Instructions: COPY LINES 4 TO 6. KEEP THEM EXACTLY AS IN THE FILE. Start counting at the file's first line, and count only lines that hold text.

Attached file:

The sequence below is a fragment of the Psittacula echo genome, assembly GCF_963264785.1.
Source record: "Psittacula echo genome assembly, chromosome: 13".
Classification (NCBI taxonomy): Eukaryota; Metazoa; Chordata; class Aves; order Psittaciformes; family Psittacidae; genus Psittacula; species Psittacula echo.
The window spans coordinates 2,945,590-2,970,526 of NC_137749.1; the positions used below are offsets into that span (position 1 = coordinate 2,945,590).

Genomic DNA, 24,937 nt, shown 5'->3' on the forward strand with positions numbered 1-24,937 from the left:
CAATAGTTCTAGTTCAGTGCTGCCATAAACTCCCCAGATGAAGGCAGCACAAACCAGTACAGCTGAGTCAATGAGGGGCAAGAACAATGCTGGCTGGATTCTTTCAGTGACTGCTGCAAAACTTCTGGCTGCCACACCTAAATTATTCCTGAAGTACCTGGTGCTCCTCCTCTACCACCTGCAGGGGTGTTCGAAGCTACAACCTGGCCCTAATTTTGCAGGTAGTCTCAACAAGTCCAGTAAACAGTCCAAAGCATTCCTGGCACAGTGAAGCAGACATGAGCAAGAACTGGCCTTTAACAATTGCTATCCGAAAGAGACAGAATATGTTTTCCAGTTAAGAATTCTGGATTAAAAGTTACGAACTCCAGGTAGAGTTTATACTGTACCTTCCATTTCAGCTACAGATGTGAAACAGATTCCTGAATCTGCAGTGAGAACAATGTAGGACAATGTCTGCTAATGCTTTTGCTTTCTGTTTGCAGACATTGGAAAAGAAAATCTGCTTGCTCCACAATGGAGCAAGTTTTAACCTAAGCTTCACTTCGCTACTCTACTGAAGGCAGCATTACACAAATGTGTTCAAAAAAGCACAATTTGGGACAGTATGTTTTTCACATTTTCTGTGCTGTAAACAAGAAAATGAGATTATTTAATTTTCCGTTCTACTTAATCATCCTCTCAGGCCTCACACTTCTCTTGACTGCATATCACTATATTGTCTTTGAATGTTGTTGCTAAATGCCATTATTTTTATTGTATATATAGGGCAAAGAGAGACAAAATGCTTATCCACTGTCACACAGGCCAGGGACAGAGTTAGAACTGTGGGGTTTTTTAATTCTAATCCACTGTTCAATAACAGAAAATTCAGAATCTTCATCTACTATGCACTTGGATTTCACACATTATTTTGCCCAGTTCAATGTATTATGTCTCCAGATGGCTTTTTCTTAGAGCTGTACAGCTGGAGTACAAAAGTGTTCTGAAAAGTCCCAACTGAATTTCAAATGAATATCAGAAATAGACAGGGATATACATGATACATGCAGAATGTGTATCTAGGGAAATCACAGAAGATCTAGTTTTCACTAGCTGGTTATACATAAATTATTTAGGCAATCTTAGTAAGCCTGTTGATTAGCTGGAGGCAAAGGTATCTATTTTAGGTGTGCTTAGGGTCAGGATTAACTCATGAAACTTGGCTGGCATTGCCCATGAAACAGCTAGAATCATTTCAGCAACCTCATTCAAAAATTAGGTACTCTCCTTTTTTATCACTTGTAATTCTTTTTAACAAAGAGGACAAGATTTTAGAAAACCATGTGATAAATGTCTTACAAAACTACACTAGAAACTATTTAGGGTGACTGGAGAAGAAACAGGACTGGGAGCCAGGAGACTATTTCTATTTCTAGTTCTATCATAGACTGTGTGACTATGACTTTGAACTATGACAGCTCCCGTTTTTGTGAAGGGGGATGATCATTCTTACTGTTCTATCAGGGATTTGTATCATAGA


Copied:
The window spans coordinates 2,945,590-2,970,526 of NC_137749.1; the positions used below are offsets into that span (position 1 = coordinate 2,945,590).

Genomic DNA, 24,937 nt, shown 5'->3' on the forward strand with positions numbered 1-24,937 from the left:
CAATAGTTCTAGTTCAGTGCTGCCATAAACTCCCCAGATGAAGGCAGCACAAACCAGTACAGCTGAGTCAATGAGGGGCAAGAACAATGCTGGCTGGATTCTTTCAGTGACTGCTGCAAAACTTCTGGCTGCCACACCTAAATTATTCCTGAAGTACCTGGTGCTCCTCCTCTACCACCTGCAGGGGTGTTCGAAGCTACAACCTGGCCCTAATTTTGCAGGTAGTCTCAACAAGTCCAGTAAACAGTCCAAAGCATTCCTGGCACAGTGAAGCAGACATGAGCAAGAACTGGCCTTTAACAATTGCTATCCGAAAGAGACAGAATATGTTTTCCAGTTAAGAATTCTGGATTAAAAGTTACGAACTCCAGGTAGAGTTTATACTGTACCTTCCATTTCAGCTACAGATGTGAAACAGATTCCTGAATCTGCAGTGAGAACAATGTAGGACAATGTCTGCTAATGCTTTTGCTTTCTGTTTGCAGACATTGGAAAAGAAAATCTGCTTGCTCCACAATGGAGCAAGTTTTAACCTAAGCTTCACTTCGCTACTCTACTGAAGGCAGCATTACACAAATGTGTTCAAAAAAGCACAATTTGGGACAGTATGTTTTTCACATTTTCTGTGCTGTAAACAAGAAAATGAGATTATTTAATTTTCCGTTCTACTTAATCATCCTCTCAGGCCTCACACTTCTCTTGACTGCATATCACTATATTGTCTTTGAATGTTGTTGCTAAATGCCATTATTTTTATTGTATATATAGGGCAAAGAGAGACAAAATGCTTATCCACTGTCACACAGGCCAGGGACAGAGTTAGAACTGTGGGGTTTTTTAATTCTAATCCACTGTTCAATAACAGAAAATTCAGAATCTTCATCTACTATGCACTTGGATTTCACACATTATTTTGCCCAGTTCAATGTATTATGTCTCCAGATGGCTTTTTCTTAGAGCTGTACAGCTGGAGTACAAAAGTGTTCTGAAAAGTCCCAACTGAATTTCAAATGAATATCAGAAATAGACAGGGATATACATGATACATGCAGAATGTGTATCTAGGGAAATCACAGAAGATCTAGTTTTCACTAGCTGGTTATACATAAATTATTTAGGCAATCTTAGTAAGCCTGTTGATTAGCTGGAGGCAAAGGTATCTATTTTAGGTGTGCTTAGGGTCAGGATTAACTCATGAAACTTGGCTGGCATTGCCCATGAAACAGCTAGAATCATTTCAGCAACCTCATTCAAAAATTAGGTACTCTCCTTTTTTATCACTTGTAATTCTTTTTAACAAAGAGGACAAGATTTTAGAAAACCATGTGATAAATGTCTTACAAAACTACACTAGAAACTATTTAGGGTGACTGGAGAAGAAACAGGACTGGGAGCCAGGAGACTATTTCTATTTCTAGTTCTATCATAGACTGTGTGACTATGACTTTGAACTATGACAGCTCCCGTTTTTGTGAAGGGGGATGATCATTCTTACTGTTCTATCAGGGATTTGTATCATAGA